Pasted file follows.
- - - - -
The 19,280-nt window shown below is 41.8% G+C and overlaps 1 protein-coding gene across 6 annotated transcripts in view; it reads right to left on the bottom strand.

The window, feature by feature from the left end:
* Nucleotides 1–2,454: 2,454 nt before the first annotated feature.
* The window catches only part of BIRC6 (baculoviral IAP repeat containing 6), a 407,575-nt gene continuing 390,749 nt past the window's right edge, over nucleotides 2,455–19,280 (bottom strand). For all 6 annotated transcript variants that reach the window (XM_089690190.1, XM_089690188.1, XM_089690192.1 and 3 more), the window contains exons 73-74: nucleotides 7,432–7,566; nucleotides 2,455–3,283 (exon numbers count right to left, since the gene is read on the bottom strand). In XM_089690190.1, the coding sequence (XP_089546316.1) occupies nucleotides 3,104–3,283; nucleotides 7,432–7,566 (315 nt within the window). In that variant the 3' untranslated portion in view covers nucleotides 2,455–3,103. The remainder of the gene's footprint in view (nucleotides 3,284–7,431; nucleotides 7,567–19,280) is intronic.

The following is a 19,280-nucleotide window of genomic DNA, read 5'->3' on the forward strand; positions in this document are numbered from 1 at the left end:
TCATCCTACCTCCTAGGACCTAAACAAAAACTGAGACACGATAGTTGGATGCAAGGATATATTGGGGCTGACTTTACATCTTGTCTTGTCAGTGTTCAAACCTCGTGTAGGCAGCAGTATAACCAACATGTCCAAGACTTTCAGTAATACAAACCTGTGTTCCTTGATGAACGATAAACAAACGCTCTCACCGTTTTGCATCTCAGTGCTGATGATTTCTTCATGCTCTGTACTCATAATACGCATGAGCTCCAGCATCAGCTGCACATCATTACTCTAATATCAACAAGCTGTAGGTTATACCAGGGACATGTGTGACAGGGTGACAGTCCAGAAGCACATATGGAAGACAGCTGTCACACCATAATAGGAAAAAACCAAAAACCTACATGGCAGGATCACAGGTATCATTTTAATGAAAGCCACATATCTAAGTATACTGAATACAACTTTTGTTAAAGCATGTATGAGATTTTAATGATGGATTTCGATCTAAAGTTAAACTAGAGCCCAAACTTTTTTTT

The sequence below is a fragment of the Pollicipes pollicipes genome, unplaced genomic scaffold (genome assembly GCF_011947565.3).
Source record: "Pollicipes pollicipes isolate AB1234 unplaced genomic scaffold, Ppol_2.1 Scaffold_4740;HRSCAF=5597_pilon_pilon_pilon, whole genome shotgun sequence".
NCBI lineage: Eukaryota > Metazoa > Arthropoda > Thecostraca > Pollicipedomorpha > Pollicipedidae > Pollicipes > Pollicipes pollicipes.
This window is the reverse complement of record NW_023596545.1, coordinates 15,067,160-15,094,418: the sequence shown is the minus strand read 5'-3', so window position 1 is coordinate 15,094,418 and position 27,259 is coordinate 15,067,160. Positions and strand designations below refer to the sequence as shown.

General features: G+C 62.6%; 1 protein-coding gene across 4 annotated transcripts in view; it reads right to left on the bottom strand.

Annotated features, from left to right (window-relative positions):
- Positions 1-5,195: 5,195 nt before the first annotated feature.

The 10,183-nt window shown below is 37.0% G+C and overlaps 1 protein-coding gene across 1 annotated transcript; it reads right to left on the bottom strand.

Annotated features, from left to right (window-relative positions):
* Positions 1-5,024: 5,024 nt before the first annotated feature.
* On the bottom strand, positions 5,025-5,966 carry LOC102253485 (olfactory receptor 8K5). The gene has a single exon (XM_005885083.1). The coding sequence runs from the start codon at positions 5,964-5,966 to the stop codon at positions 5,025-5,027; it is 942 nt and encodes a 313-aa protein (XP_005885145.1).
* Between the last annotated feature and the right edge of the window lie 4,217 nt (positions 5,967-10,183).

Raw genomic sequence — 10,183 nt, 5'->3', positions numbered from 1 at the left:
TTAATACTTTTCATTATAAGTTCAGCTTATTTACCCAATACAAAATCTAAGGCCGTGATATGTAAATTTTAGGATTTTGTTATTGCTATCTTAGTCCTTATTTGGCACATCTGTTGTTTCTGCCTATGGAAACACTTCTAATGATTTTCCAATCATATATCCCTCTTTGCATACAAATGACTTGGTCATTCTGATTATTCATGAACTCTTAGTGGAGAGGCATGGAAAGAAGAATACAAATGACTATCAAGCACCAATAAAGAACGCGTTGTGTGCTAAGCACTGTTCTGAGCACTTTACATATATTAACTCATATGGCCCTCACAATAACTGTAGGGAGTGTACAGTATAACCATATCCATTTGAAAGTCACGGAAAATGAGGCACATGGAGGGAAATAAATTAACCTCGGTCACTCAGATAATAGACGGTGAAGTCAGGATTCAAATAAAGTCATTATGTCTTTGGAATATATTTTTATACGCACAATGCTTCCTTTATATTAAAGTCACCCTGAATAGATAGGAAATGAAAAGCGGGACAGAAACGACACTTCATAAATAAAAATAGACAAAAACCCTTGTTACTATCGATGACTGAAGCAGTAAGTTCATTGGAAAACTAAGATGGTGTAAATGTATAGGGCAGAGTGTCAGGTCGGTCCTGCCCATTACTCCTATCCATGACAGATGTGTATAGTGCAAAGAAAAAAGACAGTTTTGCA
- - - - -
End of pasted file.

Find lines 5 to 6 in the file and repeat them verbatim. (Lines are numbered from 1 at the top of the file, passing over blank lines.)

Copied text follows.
The following is a 19,280-nucleotide window of genomic DNA, read 5'->3' on the forward strand; positions in this document are numbered from 1 at the left end:
TCATCCTACCTCCTAGGACCTAAACAAAAACTGAGACACGATAGTTGGATGCAAGGATATATTGGGGCTGACTTTACATCTTGTCTTGTCAGTGTTCAAACCTCGTGTAGGCAGCAGTATAACCAACATGTCCAAGACTTTCAGTAATACAAACCTGTGTTCCTTGATGAACGATAAACAAACGCTCTCACCGTTTTGCATCTCAGTGCTGATGATTTCTTCATGCTCTGTACTCATAATACGCATGAGCTCCAGCATCAGCTGCACATCATTACTCTAATATCAACAAGCTGTAGGTTATACCAGGGACATGTGTGACAGGGTGACAGTCCAGAAGCACATATGGAAGACAGCTGTCACACCATAATAGGAAAAAACCAAAAACCTACATGGCAGGATCACAGGTATCATTTTAATGAAAGCCACATATCTAAGTATACTGAATACAACTTTTGTTAAAGCATGTATGAGATTTTAATGATGGATTTCGATCTAAAGTTAAACTAGAGCCCAAACTTTTTTTT